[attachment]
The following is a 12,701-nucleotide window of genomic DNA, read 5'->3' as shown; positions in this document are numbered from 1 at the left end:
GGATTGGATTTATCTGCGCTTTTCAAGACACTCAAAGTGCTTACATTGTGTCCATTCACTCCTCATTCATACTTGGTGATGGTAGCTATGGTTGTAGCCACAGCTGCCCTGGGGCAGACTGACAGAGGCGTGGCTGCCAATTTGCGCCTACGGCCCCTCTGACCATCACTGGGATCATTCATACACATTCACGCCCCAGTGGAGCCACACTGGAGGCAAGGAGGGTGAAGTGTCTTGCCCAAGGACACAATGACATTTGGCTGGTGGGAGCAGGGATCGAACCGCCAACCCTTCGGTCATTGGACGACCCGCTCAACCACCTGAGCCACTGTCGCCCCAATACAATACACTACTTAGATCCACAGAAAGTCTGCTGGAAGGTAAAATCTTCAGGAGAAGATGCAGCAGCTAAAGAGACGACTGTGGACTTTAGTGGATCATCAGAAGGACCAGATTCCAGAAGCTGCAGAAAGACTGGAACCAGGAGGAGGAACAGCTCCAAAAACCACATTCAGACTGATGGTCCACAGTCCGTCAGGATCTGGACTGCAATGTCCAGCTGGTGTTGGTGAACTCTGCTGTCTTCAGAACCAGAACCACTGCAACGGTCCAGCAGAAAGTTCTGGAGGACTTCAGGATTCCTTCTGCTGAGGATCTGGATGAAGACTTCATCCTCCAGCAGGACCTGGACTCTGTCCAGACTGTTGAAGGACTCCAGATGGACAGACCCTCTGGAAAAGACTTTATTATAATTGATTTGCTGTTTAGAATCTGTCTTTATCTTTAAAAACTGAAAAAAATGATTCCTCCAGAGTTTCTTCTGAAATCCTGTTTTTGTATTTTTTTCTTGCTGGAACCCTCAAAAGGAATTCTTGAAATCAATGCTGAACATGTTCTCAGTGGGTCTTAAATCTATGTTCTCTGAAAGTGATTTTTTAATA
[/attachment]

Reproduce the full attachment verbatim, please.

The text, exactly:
The following is a 12,701-nucleotide window of genomic DNA, read 5'->3' as shown; positions in this document are numbered from 1 at the left end:
GGATTGGATTTATCTGCGCTTTTCAAGACACTCAAAGTGCTTACATTGTGTCCATTCACTCCTCATTCATACTTGGTGATGGTAGCTATGGTTGTAGCCACAGCTGCCCTGGGGCAGACTGACAGAGGCGTGGCTGCCAATTTGCGCCTACGGCCCCTCTGACCATCACTGGGATCATTCATACACATTCACGCCCCAGTGGAGCCACACTGGAGGCAAGGAGGGTGAAGTGTCTTGCCCAAGGACACAATGACATTTGGCTGGTGGGAGCAGGGATCGAACCGCCAACCCTTCGGTCATTGGACGACCCGCTCAACCACCTGAGCCACTGTCGCCCCAATACAATACACTACTTAGATCCACAGAAAGTCTGCTGGAAGGTAAAATCTTCAGGAGAAGATGCAGCAGCTAAAGAGACGACTGTGGACTTTAGTGGATCATCAGAAGGACCAGATTCCAGAAGCTGCAGAAAGACTGGAACCAGGAGGAGGAACAGCTCCAAAAACCACATTCAGACTGATGGTCCACAGTCCGTCAGGATCTGGACTGCAATGTCCAGCTGGTGTTGGTGAACTCTGCTGTCTTCAGAACCAGAACCACTGCAACGGTCCAGCAGAAAGTTCTGGAGGACTTCAGGATTCCTTCTGCTGAGGATCTGGATGAAGACTTCATCCTCCAGCAGGACCTGGACTCTGTCCAGACTGTTGAAGGACTCCAGATGGACAGACCCTCTGGAAAAGACTTTATTATAATTGATTTGCTGTTTAGAATCTGTCTTTATCTTTAAAAACTGAAAAAAATGATTCCTCCAGAGTTTCTTCTGAAATCCTGTTTTTGTATTTTTTTCTTGCTGGAACCCTCAAAAGGAATTCTTGAAATCAATGCTGAACATGTTCTCAGTGGGTCTTAAATCTATGTTCTCTGAAAGTGATTTTTTAATA